Top PH firms to help in ‘Yolanda’ rehab
MANILA, Philippines—The country’s top 30 corporations have signed up to help the government rebuild cities, municipalities and villages from the ruins of Supertyhoon “Yolanda,” rehabilitation czar Panfilo Lacson said on Sunday.
Beyond pledges of cash, the companies want to build homes and create livelihood for close to 800,000 families displaced by the powerful storm that leveled most of the Visayas on Nov. 8, Lacson said.
“There are no strings attached here,” the former senator said in an interview with radio station dzBB. He said he had sat down with some CEOs and country representatives of international aid and funding agencies in recent weeks to discuss the rehabilitation program.
They merely hoped to turn this into a business opportunity later, Lacson said. If at all, their only request in any project is that their funds should not be commingled with the government’s, he added.
Lacson declined to name the corporations which had already agreed to help, saying he was still looking for sponsors of other ravaged areas.
“So far, four areas have been identified and two big companies have volunteered to take care of their rehabilitation,” he said.
Faced with its worst yet disaster in three years, the Aquino administration is crafting a massive post-Yolanda relief, rehabilitation and reconstruction plan that could run up to P130 billion.
The storm spawned a lethal combination of heavy rain, strong gusts and storm surges that flattened mostly seaside villages in the Visayas, leaving more than 6,000 dead and at least P30 billion in damage to crops and infrastructure.
A month after the tragedy, President Aquino plucked Lacson from his retirement from the Senate to oversee the massive rehabilitation of ground zero—specifically Tacloban City—that, officials say, could take years.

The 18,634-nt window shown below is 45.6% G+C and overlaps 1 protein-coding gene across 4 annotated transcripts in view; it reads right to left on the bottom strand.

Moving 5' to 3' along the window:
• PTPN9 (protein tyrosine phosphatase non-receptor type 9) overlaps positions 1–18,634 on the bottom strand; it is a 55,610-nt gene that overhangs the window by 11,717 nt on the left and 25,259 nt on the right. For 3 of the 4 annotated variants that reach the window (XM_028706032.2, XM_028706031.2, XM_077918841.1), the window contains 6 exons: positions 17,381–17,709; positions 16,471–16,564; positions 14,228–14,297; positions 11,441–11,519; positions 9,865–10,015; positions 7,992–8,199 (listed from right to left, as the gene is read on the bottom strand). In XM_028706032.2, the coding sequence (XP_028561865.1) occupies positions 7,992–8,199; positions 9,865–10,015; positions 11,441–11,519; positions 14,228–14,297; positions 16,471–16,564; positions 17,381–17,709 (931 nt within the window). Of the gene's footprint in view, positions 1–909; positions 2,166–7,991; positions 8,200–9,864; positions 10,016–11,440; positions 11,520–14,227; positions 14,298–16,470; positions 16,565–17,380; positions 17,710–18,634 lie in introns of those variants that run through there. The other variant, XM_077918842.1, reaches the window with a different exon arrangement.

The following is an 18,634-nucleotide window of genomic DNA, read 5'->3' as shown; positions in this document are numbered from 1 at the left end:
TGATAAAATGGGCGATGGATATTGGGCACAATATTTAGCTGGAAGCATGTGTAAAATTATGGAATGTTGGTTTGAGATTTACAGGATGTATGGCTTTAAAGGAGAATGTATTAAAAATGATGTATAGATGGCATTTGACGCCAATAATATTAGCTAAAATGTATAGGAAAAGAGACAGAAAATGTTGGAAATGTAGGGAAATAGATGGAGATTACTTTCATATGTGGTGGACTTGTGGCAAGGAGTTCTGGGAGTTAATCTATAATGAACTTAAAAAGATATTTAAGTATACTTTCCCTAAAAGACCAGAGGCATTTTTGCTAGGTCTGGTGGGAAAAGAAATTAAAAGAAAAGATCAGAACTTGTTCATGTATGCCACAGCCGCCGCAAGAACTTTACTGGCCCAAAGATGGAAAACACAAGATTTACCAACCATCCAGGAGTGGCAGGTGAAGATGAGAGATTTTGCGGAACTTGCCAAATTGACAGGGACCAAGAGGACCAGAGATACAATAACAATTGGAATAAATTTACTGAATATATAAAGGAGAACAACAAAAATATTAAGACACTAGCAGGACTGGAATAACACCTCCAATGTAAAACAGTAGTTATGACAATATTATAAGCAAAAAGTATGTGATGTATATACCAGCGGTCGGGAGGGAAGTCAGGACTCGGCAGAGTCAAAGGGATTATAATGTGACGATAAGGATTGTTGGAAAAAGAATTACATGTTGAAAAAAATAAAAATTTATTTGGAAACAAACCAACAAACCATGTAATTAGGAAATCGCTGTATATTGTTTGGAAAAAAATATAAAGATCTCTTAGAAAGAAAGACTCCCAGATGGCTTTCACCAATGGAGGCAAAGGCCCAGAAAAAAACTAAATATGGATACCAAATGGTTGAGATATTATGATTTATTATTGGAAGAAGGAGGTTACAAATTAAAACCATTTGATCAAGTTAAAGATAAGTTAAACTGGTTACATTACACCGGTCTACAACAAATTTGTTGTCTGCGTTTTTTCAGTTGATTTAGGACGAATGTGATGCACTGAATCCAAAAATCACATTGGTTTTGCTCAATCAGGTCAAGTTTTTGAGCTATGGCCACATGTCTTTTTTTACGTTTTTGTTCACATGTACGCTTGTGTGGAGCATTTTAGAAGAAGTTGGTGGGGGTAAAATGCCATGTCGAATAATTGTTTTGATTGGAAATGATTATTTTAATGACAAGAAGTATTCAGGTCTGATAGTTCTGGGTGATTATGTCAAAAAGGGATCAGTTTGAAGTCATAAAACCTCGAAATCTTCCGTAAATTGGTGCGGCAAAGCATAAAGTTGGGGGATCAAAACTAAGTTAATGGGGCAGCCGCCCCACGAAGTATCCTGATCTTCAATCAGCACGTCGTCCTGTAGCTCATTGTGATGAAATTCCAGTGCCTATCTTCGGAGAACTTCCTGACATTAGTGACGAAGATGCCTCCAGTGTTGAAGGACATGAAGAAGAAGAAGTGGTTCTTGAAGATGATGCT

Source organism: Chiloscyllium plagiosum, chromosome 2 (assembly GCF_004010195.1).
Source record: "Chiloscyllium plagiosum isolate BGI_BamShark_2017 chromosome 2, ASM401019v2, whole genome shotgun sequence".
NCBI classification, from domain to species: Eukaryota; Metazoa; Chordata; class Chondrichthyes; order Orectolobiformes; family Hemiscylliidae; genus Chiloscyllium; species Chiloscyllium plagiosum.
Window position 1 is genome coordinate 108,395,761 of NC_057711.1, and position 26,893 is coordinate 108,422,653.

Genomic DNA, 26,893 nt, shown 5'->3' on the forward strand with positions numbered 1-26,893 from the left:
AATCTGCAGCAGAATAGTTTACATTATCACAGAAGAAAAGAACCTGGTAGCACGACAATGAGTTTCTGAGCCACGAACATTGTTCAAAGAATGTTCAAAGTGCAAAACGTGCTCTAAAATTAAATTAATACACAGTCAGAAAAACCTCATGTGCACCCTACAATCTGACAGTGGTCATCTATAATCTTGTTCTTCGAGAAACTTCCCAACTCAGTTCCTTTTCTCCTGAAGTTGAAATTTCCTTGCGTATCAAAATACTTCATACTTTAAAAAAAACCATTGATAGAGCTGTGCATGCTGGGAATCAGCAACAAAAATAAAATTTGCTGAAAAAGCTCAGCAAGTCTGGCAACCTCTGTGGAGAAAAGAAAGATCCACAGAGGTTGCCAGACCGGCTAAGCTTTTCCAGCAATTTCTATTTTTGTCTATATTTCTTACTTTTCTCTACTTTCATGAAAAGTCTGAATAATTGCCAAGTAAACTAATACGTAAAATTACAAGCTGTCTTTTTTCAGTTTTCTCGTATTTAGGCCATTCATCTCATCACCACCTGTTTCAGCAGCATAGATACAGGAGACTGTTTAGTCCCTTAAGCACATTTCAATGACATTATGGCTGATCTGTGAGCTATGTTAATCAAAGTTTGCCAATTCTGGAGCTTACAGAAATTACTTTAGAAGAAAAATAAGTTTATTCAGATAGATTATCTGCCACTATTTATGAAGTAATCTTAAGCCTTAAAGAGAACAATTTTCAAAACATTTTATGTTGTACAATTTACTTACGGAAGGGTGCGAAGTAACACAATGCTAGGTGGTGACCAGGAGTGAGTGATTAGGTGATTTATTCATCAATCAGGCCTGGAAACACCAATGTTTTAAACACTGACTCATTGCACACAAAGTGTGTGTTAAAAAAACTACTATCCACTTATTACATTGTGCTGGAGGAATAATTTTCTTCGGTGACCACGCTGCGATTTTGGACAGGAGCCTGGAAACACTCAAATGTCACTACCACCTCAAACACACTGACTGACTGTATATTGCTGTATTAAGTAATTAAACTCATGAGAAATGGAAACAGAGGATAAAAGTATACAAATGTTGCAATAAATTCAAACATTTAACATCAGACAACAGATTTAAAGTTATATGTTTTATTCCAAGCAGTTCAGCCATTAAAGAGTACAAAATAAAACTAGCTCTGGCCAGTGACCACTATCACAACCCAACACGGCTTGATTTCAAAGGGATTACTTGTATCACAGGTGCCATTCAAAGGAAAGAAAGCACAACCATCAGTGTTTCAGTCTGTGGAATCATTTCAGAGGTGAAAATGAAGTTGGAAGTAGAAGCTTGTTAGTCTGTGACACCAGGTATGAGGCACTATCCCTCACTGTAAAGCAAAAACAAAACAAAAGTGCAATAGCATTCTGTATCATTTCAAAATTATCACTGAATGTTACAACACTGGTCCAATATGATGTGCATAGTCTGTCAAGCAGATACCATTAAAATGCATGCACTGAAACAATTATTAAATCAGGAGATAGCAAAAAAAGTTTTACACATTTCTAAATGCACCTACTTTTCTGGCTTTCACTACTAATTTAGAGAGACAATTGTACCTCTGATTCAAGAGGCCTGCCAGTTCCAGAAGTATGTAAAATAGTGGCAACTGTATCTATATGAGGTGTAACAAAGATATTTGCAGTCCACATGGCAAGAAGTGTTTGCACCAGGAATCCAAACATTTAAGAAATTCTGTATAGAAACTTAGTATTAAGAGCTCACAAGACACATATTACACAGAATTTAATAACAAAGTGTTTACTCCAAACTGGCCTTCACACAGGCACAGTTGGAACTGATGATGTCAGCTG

Lacson, a former Philippine National Police chief, wasted no time in tackling his job. He had flown to Leyte and Samar to survey the extent of damage.
Even as rumors of his appointment swirled, Lacson had sat down with officials of the Japan International Coordinating Agency, the United Nations Development Program, and other agencies, as well as with the CEOs to get their perspectives on the tough task at hand, if not their commitment.
Most of the CEOs sought him out to discuss how they could help, he said.
After talking in small groups, the chief executives of the companies will hold a big meeting in early January to draw up a concrete plan for the rehabilitation of specific areas, according to Lacson. “This is a session where they will commit to provide sustained help to the government,” he said.
So far, what has emerged in his conversations with the CEOs is the idea of adopting an area for rehabilitation either geographically or sectorally, the rehabilitation czar said.
And since the government is in charge of rebuilding public buildings and rehabilitating crops and fisheries, the companies will invest in the construction of homes and livelihood creation, Lacson said.
They could build schools if they wish to, he added.
“This is really donation; humanitarian in nature,” Lacson said. “They just want clear guidelines from the government where they will come in.”
No commingling of funds
The CEOs have put on the table one major request: no commingling of funds with the government’s, Lacon said. Hence, their projects would be clearly “delineated,” he added.
If there’s anything they could gain from it, it could be a “potential business” in the area of rehabilitation, but the priority is rehabilitation, he said.
Lacson said it was better that he didn’t hold the funds. And to stay focused on the job, he resolved to be “color blind” to the political affiliations of local officials he has to deal with.
The memorandum order issued by the President didn’t vest Lacson with powers to run after violators of the law, but the former senator said he wasn’t disheartened.
Lacson said he would be “happy” if 85 to 90 percent of these areas were rehabilitated at the end of the day despite budget and time constraints.
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